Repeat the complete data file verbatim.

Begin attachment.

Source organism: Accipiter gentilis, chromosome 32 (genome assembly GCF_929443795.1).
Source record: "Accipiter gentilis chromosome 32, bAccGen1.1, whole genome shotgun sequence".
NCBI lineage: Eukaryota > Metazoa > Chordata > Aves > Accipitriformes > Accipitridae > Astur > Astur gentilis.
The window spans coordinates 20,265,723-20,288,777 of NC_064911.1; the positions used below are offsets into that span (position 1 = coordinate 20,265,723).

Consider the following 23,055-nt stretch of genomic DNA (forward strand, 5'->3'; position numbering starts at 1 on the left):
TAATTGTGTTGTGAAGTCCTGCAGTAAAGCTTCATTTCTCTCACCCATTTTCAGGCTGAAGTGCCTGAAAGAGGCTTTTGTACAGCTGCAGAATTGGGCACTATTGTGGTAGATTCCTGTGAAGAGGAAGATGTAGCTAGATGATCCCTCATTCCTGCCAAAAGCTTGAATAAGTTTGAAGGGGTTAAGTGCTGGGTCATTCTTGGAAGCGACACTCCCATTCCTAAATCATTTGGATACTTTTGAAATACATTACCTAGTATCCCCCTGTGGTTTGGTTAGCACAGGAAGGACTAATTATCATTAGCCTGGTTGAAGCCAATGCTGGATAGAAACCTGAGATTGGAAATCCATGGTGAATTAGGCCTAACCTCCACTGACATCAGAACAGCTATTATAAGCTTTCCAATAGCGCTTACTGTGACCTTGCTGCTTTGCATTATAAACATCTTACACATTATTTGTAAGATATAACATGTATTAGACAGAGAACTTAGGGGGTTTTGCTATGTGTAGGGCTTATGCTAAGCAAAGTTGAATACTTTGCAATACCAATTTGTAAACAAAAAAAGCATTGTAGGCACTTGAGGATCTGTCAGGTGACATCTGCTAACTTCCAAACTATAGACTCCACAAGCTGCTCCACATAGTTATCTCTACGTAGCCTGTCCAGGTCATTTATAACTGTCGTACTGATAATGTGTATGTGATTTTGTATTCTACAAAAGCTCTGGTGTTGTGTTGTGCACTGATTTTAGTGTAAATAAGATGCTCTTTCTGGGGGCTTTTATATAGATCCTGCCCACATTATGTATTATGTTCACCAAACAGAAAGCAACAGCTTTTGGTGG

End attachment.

Source organism: Accipiter gentilis, chromosome 32 (genome assembly GCF_929443795.1).
Source record: "Accipiter gentilis chromosome 32, bAccGen1.1, whole genome shotgun sequence".
NCBI lineage: Eukaryota > Metazoa > Chordata > Aves > Accipitriformes > Accipitridae > Astur > Astur gentilis.
The window spans coordinates 20,265,723-20,288,777 of NC_064911.1; the positions used below are offsets into that span (position 1 = coordinate 20,265,723).

Consider the following 23,055-nt stretch of genomic DNA (forward strand, 5'->3'; position numbering starts at 1 on the left):
TAATTGTGTTGTGAAGTCCTGCAGTAAAGCTTCATTTCTCTCACCCATTTTCAGGCTGAAGTGCCTGAAAGAGGCTTTTGTACAGCTGCAGAATTGGGCACTATTGTGGTAGATTCCTGTGAAGAGGAAGATGTAGCTAGATGATCCCTCATTCCTGCCAAAAGCTTGAATAAGTTTGAAGGGGTTAAGTGCTGGGTCATTCTTGGAAGCGACACTCCCATTCCTAAATCATTTGGATACTTTTGAAATACATTACCTAGTATCCCCCTGTGGTTTGGTTAGCACAGGAAGGACTAATTATCATTAGCCTGGTTGAAGCCAATGCTGGATAGAAACCTGAGATTGGAAATCCATGGTGAATTAGGCCTAACCTCCACTGACATCAGAACAGCTATTATAAGCTTTCCAATAGCGCTTACTGTGACCTTGCTGCTTTGCATTATAAACATCTTACACATTATTTGTAAGATATAACATGTATTAGACAGAGAACTTAGGGGGTTTTGCTATGTGTAGGGCTTATGCTAAGCAAAGTTGAATACTTTGCAATACCAATTTGTAAACAAAAAAAGCATTGTAGGCACTTGAGGATCTGTCAGGTGACATCTGCTAACTTCCAAACTATAGACTCCACAAGCTGCTCCACATAGTTATCTCTACGTAGCCTGTCCAGGTCATTTATAACTGTCGTACTGATAATGTGTATGTGATTTTGTATTCTACAAAAGCTCTGGTGTTGTGTTGTGCACTGATTTTAGTGTAAATAAGATGCTCTTTCTGGGGGCTTTTATATAGATCCTGCCCACATTATGTATTATGTTCACCAAACAGAAAGCAACAGCTTTTGGTGG